Representation and Derivation in the Theory of Grammar Cover

Representation and Derivation in the Theory of Grammar

ISBN/ASIN: 9789401055246,9789401134460 | 1991 | English | pdf | 320/316 pages | 11.9 Mb
Publisher: Springer Netherlands | Author: Hubert Haider, Klaus Netter (auth.), Hubert Haider, Klaus Netter (eds.) | Edition: 1

Derivation or Representation? Hubert Haider & Klaus Netter 1 The Issue Derivation and Representation – these keywords refer both to a conceptual as well as to an empirical issue. Transformational grammar was in its outset (Chomsky 1957, 1975) a derivational theory which characterized a well-formed sentence by its derivation, i.e. a set of syntactic representations defined by a set of rules that map one representation into another. The set of mapping­ rules, the transformations, eventually became more and more abstract and were trivialized into a single one, namely "move a" , a general movement-rule. The constraints on movement were singled out in systems of principles that ap­ ply to the resulting representations, i.e. the configurations containing a moved element and its extraction site, the trace. The introduction of trace-theory (d. Chomsky 1977, ch.3 §17, ch. 4) in principle opened up the possibility of com­ pletely abandoning movement and generating the possible outputs of movement directly, i.e. as structures that contain gaps representing the extraction sites.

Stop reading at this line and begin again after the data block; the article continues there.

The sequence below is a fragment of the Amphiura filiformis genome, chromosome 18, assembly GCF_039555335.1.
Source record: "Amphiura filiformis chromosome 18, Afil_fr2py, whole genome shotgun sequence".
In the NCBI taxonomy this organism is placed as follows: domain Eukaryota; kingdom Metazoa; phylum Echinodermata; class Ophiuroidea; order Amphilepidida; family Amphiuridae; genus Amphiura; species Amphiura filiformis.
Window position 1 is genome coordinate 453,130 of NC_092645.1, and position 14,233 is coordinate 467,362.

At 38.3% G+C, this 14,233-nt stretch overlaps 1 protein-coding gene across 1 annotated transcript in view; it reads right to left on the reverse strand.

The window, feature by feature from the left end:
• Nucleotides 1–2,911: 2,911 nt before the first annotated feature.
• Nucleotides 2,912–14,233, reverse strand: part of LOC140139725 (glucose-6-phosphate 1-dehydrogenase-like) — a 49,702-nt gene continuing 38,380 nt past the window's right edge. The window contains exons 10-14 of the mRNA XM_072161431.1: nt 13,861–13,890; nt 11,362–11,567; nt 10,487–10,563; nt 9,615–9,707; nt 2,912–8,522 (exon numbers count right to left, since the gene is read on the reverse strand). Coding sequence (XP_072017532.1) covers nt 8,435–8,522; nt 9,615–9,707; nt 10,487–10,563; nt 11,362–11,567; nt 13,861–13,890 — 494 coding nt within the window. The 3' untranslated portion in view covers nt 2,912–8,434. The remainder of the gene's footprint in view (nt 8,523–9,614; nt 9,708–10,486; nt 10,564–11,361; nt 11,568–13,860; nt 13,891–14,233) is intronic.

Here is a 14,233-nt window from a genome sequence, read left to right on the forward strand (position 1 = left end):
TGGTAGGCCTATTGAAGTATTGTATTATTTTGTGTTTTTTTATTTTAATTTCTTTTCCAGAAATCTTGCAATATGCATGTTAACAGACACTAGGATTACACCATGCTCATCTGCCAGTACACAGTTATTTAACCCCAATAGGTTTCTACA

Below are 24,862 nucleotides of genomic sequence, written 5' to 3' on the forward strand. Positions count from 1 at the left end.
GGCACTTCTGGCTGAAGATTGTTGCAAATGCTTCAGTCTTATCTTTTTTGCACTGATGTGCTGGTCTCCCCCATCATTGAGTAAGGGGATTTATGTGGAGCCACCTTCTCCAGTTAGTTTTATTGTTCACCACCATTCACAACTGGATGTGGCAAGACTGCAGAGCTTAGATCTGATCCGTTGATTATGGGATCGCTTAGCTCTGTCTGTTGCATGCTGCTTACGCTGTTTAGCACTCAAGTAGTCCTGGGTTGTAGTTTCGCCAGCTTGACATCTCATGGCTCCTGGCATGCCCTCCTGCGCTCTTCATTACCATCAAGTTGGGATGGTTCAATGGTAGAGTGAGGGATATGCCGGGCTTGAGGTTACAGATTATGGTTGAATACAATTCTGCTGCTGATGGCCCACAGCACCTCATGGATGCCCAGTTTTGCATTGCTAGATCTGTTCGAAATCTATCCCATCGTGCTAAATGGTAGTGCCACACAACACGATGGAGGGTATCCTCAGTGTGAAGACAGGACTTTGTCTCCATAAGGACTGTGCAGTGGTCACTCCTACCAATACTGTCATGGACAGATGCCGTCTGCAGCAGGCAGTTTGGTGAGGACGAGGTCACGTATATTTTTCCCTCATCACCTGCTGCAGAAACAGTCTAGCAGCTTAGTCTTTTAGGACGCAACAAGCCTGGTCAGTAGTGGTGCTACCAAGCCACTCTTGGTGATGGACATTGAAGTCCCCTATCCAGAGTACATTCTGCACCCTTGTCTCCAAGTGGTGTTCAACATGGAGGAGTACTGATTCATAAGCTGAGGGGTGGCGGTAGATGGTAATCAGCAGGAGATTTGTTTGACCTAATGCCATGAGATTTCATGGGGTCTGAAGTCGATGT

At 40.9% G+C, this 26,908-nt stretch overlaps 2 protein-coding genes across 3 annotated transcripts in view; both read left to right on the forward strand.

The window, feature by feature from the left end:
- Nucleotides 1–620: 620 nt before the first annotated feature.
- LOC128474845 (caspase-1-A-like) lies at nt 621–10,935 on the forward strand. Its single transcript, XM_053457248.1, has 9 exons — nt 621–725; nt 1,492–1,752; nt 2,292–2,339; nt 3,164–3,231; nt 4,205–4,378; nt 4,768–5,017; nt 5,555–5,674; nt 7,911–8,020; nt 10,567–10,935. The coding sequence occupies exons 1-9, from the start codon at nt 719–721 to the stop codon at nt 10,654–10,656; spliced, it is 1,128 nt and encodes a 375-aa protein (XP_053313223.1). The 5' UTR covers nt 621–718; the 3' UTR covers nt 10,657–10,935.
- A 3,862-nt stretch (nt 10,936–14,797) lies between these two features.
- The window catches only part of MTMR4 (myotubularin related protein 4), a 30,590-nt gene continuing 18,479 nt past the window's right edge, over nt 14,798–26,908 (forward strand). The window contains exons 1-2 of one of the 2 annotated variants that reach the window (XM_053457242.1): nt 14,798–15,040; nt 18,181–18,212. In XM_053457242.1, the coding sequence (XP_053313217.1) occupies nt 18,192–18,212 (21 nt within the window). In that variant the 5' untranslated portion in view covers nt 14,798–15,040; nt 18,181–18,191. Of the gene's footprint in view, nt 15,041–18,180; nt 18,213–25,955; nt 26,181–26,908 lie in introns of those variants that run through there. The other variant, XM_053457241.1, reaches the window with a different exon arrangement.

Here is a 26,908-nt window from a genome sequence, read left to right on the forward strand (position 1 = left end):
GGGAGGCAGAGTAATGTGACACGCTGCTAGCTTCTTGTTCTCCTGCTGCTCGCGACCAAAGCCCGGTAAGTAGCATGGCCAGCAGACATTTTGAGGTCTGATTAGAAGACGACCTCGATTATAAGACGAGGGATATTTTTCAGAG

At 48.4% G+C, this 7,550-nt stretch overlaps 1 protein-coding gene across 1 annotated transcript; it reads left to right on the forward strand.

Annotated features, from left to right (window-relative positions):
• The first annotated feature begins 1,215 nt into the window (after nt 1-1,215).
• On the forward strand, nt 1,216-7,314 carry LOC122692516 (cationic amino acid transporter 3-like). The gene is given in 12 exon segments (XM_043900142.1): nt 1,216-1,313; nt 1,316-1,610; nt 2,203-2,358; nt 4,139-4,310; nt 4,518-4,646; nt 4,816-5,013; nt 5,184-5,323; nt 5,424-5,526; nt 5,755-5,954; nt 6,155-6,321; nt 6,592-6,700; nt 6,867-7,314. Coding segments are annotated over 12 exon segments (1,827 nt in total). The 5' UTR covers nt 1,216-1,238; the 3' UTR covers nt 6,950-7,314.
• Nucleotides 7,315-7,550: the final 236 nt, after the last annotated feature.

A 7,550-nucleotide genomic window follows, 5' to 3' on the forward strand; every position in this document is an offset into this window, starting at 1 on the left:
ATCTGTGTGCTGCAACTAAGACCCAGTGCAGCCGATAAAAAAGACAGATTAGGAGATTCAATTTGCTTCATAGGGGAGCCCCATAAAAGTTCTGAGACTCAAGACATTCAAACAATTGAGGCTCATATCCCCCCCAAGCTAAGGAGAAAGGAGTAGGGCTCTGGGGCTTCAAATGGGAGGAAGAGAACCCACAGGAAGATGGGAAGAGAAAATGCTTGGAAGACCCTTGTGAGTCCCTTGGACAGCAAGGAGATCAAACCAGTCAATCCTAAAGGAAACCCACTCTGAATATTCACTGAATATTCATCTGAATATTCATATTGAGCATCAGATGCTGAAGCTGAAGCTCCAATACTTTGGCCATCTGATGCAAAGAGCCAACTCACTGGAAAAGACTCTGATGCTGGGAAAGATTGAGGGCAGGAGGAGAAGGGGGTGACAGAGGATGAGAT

Representation and Derivation in the Theory of Grammar

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